"We were optimistic that this was moving in a very positive direction," Selig said. "Unfortunately, we're stalled. It's serious enough that in the last 48 hours, I've given very strong consideration to assigning someone from MLB to get involved in this process and find out what's going on.
"They've been a model organization, extraordinarily capable. Under this ownership, they've done everything in their power to make their ballpark situation work. They have a very, very, very competitive club. Years have ticked by with no progress to resolve the situation. And frankly -- and this is coming directly from me -- baseball needs a resolution to this problem."
Selig declined to say whether relocation of the Rays to another market is under consideration. He also didn't say which MLB official might be sent to Florida to act as an intermediate negotiator between the Rays and St. Petersburg, where Tropicana Field is located.
Sternberg told the media in a side session that he'd hoped to have a deal with the city by the All-Star break to begin exploring building another ballpark elsewhere in the area. When that didn't happen, Sternberg asked Selig to give him another month until the meetings this week at the Otesaga Hotel.
Thus far, Sternberg said that city officials in St. Pete continue to threaten with a lawsuit any other city in the Tampa Bay area that is even open to exploring talks with the Rays about a new stadium.
"We just want to look at a number of spots in the Tampa Bay area," Sternberg said. "St. Petersburg has threatened to talk to anybody who talks to us. It's a free country -- we can do whatever we want to do -- but I guess it becomes a potential legal issue for anybody who wants to talk to us. Tampa, in particular, has decided not to because of the threats. We can't do the deep down dive to explore the situation because of this."
The Rays have played in domed Tropicana Field since 1998, their first year of existence, and are tied there through a lease without a buyout provision until 2027, Sternberg said. Despite entering Thursday with the fourth-best record in the American League at 67-51, the Rays are last in AL home attendance and next to last among the 30 Major League teams, averaging 18,330 per game through their first 60 home games.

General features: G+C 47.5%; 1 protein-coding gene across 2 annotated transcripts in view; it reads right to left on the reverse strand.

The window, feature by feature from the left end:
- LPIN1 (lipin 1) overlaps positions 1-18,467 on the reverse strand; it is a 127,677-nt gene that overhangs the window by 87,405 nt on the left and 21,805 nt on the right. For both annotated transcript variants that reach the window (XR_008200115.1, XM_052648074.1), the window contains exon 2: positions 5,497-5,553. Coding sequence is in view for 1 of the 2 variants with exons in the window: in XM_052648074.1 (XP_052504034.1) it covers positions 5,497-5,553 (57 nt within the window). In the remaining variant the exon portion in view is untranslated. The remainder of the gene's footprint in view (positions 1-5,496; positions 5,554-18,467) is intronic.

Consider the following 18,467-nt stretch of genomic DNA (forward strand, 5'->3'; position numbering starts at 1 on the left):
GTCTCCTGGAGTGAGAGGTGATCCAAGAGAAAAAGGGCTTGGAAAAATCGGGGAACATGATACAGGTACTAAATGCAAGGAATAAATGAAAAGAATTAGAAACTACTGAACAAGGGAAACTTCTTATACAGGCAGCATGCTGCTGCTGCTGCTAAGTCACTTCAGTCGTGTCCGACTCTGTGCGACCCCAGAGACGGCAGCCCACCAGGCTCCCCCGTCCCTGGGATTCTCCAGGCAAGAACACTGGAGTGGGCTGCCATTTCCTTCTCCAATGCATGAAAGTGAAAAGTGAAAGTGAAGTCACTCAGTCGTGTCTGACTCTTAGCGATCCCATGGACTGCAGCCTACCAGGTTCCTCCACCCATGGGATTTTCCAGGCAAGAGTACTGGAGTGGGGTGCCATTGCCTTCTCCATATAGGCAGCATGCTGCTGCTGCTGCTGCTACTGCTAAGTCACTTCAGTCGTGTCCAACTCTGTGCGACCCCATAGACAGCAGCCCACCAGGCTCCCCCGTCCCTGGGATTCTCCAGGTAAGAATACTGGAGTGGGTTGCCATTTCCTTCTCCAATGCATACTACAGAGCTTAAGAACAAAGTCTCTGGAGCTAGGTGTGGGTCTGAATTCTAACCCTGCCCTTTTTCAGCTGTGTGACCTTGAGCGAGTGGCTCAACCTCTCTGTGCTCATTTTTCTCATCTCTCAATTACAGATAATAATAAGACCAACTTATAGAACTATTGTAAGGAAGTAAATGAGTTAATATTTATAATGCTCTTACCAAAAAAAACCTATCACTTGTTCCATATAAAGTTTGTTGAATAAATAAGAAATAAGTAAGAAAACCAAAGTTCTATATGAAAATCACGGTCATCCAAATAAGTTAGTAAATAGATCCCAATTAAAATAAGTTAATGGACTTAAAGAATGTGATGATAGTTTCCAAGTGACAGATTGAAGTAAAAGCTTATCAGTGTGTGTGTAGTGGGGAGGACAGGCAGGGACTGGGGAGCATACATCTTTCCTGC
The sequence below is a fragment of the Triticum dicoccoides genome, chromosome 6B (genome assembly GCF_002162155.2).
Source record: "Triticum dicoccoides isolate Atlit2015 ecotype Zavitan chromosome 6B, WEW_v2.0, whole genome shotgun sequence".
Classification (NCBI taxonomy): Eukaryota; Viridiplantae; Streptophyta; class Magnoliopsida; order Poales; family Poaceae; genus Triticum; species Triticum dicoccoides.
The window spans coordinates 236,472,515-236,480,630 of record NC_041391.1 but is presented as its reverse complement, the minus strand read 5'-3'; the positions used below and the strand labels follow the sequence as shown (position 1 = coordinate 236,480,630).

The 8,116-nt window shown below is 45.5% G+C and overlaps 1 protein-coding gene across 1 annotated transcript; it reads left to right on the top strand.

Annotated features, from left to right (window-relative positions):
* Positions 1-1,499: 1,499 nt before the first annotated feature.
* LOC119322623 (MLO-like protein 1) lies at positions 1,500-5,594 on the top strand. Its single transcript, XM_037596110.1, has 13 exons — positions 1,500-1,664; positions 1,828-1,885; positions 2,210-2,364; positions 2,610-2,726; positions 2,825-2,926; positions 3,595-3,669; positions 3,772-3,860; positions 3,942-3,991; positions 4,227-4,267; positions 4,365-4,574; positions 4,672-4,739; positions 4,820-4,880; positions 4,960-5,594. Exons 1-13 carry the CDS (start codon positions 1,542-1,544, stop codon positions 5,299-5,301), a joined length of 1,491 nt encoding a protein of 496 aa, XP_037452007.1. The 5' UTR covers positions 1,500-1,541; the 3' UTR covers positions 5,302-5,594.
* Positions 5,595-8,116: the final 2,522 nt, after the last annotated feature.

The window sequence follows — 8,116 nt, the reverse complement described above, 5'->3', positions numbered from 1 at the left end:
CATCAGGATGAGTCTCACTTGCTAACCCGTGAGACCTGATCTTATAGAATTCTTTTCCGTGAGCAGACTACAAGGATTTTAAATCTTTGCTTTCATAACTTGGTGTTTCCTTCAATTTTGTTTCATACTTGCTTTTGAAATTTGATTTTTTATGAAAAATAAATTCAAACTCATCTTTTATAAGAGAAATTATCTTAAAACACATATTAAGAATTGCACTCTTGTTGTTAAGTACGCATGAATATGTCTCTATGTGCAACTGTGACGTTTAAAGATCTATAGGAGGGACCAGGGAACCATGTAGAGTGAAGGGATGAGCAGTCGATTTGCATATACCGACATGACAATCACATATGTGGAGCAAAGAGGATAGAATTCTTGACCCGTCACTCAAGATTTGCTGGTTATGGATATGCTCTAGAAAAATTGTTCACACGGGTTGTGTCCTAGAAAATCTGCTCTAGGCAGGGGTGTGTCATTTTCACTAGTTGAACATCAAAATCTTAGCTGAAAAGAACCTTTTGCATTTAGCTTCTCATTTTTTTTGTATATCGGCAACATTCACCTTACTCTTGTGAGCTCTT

The Rays pay a varying amount in rent each season based on attendance, but they also have to maintain an aging 23-year-old facility that opened on March 3, 1990.
Sternberg said the club is surviving on revenue sharing, but his fellow owners are beginning to wonder how long it's going to take for the Rays to reach some sort of self-sustained economic stability.
Sternberg added that the question of whether the club can survive anywhere in the Tampa Bay area is now open.
"That's very much open to question," said Sternberg, who bought the Rays in 2005 and has now enjoyed a run of six consecutive winning seasons that includes winning the AL pennant before falling in five games to the Phillies in the 2008 World Series. "The key here is to recognize that without the revenue-sharing dollars, we wouldn't even be able to compete or do what we're doing.
"The other owners are looking at this and saying, 'How many years is this going to be? How much money is this going to be to a failing situation?'"